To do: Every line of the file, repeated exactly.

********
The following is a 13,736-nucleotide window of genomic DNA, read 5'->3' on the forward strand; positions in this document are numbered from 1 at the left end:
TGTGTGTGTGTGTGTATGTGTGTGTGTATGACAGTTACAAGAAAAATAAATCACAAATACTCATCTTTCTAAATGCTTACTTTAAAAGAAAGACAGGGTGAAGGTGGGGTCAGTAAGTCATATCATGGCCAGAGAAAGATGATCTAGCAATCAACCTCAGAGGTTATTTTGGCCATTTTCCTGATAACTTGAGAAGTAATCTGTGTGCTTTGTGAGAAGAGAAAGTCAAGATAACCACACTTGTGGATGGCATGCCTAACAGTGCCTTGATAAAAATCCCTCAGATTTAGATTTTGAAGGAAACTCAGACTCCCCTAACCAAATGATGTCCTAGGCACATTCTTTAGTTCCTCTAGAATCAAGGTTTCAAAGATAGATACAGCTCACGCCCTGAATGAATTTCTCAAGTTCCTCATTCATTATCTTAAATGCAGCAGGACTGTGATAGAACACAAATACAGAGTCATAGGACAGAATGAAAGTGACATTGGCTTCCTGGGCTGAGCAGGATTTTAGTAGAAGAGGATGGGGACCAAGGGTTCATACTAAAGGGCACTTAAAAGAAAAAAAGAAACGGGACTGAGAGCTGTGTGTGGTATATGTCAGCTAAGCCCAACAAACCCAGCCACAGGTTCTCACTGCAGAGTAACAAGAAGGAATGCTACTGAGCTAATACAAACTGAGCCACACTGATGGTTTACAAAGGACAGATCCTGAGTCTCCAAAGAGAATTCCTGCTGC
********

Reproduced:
The following is a 13,736-nucleotide window of genomic DNA, read 5'->3' on the forward strand; positions in this document are numbered from 1 at the left end:
TGTGTGTGTGTGTGTATGTGTGTGTGTATGACAGTTACAAGAAAAATAAATCACAAATACTCATCTTTCTAAATGCTTACTTTAAAAGAAAGACAGGGTGAAGGTGGGGTCAGTAAGTCATATCATGGCCAGAGAAAGATGATCTAGCAATCAACCTCAGAGGTTATTTTGGCCATTTTCCTGATAACTTGAGAAGTAATCTGTGTGCTTTGTGAGAAGAGAAAGTCAAGATAACCACACTTGTGGATGGCATGCCTAACAGTGCCTTGATAAAAATCCCTCAGATTTAGATTTTGAAGGAAACTCAGACTCCCCTAACCAAATGATGTCCTAGGCACATTCTTTAGTTCCTCTAGAATCAAGGTTTCAAAGATAGATACAGCTCACGCCCTGAATGAATTTCTCAAGTTCCTCATTCATTATCTTAAATGCAGCAGGACTGTGATAGAACACAAATACAGAGTCATAGGACAGAATGAAAGTGACATTGGCTTCCTGGGCTGAGCAGGATTTTAGTAGAAGAGGATGGGGACCAAGGGTTCATACTAAAGGGCACTTAAAAGAAAAAAAGAAACGGGACTGAGAGCTGTGTGTGGTATATGTCAGCTAAGCCCAACAAACCCAGCCACAGGTTCTCACTGCAGAGTAACAAGAAGGAATGCTACTGAGCTAATACAAACTGAGCCACACTGATGGTTTACAAAGGACAGATCCTGAGTCTCCAAAGAGAATTCCTGCTGC